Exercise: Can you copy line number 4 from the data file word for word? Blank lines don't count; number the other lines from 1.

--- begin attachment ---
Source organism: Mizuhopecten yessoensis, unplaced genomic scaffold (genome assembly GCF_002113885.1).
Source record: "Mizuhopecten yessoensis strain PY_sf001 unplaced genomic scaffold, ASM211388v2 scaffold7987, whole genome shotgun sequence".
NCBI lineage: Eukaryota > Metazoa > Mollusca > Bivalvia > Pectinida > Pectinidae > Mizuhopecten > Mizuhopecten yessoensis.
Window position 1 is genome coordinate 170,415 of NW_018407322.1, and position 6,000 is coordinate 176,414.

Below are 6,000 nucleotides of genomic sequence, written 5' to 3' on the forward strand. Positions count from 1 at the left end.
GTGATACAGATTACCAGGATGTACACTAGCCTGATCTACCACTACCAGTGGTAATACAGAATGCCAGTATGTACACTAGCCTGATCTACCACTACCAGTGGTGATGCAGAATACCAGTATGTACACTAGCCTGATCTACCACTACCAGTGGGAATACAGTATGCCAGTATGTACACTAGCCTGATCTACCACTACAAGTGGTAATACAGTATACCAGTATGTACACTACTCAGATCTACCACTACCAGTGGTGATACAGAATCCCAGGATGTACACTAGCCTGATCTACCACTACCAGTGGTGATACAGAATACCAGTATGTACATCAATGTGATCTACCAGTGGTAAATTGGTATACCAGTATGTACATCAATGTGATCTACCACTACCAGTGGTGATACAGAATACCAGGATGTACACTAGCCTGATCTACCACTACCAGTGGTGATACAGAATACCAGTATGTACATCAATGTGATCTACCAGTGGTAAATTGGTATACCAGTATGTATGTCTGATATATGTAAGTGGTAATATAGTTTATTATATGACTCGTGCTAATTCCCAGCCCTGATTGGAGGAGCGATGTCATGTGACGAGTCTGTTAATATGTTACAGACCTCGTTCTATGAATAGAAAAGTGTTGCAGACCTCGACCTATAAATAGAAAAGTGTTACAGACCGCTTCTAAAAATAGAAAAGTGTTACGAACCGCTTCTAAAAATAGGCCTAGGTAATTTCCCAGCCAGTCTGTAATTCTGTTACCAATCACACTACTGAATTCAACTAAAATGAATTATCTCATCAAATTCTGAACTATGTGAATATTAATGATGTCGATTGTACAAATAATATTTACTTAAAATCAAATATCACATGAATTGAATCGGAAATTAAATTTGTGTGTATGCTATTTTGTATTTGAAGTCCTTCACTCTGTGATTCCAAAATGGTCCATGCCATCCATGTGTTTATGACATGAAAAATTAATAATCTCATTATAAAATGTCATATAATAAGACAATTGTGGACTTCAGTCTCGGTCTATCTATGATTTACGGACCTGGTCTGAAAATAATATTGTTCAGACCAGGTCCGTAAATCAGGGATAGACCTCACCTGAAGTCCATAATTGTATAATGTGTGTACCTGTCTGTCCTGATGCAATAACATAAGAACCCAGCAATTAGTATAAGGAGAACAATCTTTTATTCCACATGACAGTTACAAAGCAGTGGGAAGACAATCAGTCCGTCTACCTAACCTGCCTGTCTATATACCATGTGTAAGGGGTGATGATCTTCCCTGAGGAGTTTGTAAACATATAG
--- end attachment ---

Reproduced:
Window position 1 is genome coordinate 170,415 of NW_018407322.1, and position 6,000 is coordinate 176,414.